Thursday, August 09, 2007

Abortion - The Nature of the Fetus

(I am using the word "fetus" to denote the whole stage from fertilisation to birth. I am using the American spelling because the English only added the "o" to be pretentious, and the Americans then rightly removed it again.)

There are several important questions which ought to be asked about the fetus. Is it alive? Is it human? Is it individuated (i.e. a distinct human from its mother)?

"Alive" seems to be a binary state. Things are either alive or they are not. We do not see examples of things in everyday life which are "partially alive". We sometimes speak like that when things are in danger of dying, but that is not the issue here. The question is not alive/dead but living/non-living. There are also examples in nature of systems which are partially living, such as soil, but that is because they are composed of a large number of small living things, with other bits of dead and non-living material. That description does not apply to a fetus.

So is the fetus living? It is certainly living at the moment of birth. If it was non-living at any moment before then, there must have been a sudden point where it made the transition from non-living to living. We do not observe such a point in pregnancy. Therefore the fetus is living from the time of fertilisation to the time of birth.

Is the fetus human? This, of course, depends on the definition of "human". Our definition needs to include all instances of humanity, including babies and people who are asleep or in comas, which means that the definition would either have to be in terms of potential, e.g. "A human is a physical being which, at some stage in the past or future, might be able to tell a joke / relate to God / whatever." or in terms of genetics. All of these definitions apply to fetuses throughout pregnancy, unless fetuses are specifically and directly excluded from them. Hence it seems logical to conclude that fetuses are human.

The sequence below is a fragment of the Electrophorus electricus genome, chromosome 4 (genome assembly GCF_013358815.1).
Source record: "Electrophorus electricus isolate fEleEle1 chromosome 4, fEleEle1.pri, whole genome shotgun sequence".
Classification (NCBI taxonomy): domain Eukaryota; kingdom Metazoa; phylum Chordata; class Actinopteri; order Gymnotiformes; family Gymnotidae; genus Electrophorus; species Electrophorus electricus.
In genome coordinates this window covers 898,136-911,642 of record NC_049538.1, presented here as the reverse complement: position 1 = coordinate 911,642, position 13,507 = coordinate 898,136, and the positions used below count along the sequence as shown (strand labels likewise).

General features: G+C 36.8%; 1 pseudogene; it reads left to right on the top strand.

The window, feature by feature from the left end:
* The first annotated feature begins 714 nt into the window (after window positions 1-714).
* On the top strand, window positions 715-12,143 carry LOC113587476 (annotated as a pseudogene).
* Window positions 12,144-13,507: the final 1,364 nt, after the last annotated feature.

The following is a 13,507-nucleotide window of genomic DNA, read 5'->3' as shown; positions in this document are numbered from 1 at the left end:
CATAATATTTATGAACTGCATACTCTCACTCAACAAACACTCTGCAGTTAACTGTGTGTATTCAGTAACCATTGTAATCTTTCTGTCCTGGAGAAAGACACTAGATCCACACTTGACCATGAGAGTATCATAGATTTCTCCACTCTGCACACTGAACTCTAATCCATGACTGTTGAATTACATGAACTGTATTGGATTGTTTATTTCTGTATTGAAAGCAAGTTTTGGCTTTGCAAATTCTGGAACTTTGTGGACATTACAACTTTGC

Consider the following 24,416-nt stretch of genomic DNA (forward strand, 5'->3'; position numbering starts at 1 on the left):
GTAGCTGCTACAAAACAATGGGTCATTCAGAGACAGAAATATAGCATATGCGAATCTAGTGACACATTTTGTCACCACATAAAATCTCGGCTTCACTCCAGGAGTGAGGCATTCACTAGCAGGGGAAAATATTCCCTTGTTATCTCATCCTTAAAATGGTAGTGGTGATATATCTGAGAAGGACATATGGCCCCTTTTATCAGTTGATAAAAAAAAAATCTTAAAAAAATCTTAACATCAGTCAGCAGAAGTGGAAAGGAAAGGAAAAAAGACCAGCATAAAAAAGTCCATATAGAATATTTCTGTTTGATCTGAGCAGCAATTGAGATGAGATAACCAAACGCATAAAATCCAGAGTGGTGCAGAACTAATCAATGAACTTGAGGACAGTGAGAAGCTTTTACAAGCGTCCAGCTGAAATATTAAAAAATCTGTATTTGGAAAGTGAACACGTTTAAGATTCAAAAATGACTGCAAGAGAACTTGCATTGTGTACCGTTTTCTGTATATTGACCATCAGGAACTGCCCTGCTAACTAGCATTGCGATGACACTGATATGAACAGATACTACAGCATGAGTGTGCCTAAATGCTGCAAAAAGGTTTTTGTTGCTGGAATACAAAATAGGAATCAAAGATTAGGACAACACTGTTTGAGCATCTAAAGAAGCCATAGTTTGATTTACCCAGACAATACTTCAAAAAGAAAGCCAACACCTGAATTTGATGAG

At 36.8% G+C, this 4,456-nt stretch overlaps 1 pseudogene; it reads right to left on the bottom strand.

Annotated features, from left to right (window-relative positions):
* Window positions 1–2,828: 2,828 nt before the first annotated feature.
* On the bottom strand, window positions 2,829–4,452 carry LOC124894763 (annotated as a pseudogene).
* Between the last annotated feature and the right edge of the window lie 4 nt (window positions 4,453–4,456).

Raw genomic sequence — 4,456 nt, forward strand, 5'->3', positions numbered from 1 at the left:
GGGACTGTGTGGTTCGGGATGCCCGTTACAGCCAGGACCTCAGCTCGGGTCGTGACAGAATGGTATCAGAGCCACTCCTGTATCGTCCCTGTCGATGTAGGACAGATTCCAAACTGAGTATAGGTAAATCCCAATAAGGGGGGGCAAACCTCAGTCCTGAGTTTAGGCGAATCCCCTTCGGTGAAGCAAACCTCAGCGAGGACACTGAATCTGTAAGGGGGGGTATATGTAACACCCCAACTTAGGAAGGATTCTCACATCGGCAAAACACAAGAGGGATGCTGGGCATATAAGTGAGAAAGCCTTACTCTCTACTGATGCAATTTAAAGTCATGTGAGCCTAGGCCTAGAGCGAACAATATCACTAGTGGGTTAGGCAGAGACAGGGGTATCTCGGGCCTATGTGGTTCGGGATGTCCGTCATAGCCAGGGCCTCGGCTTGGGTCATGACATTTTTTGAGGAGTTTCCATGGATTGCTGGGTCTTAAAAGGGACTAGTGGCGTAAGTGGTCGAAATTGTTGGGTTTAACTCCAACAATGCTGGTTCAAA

Are fetuses individuated or are they "just part of the mother"? The same argument seems to hold as for living. Things are not partially individuated. Indeed, the use of the word "mother" above tells you that there are two distinct individuals - the mother and the fetus. If they were one individual, she would not be a "mother", and there would be no "father" either. And so, because they are individuated at birth, and there is no one moment of individuation, they must also be individuated at conception.

This does not of course mean that they are physically distinct. Indeed, the situation is in many ways comparable to the situation of conjoined twins, where there are two individuals in one composite body. Except in this case, of course, the body is mostly that of the mother.

So then, it seems most logical to me to conclude that the fetus is an individuated, but not physically distinct, living human.


Ginger said...

Something at work recently prompted me to investigate the attitudes of other religions towards embryoloy. I had assumed that there would be some kind of concensus regarding the sanctity of the pre-birth life, but I was rather surprised by the reality - that Judaism, for example, largely restricts abortion, but seems to permit embryology:

My reading about this has been pretty limited so far, so I'd be interested to hear whether you're any more informed about the diversity of Judeo-Christian bioethics. It came as a bit of a surprise to me.

John said...

Now that's interesting - thanks. I don't know much about modern Jewish ethics; my knowledge of Judaism goes downhill rapidly after AD135 (final big Jewish revolt against the Romans, led by a guy who the Jewish authorities proclaimed to be the Messiah. Everyone died.)

I think the article may well have been right when it said that it is because post-holocaust Judaism sees the avoidance of suffering as primary (which I think is essentially modernist rather than Biblical).

It's kind of annoying that the only consistently pro-life bits of the Church are the evangelical protestants and the Roman Catholics...

And even then, we're a lot less clear than we should be on IVF treatment and stuff (though theoretically at least it might be possible to insist on creation of a smaller than usual number of embryos).

If there was some non-destructive embryology practiced somewhere, I'd be fine with it.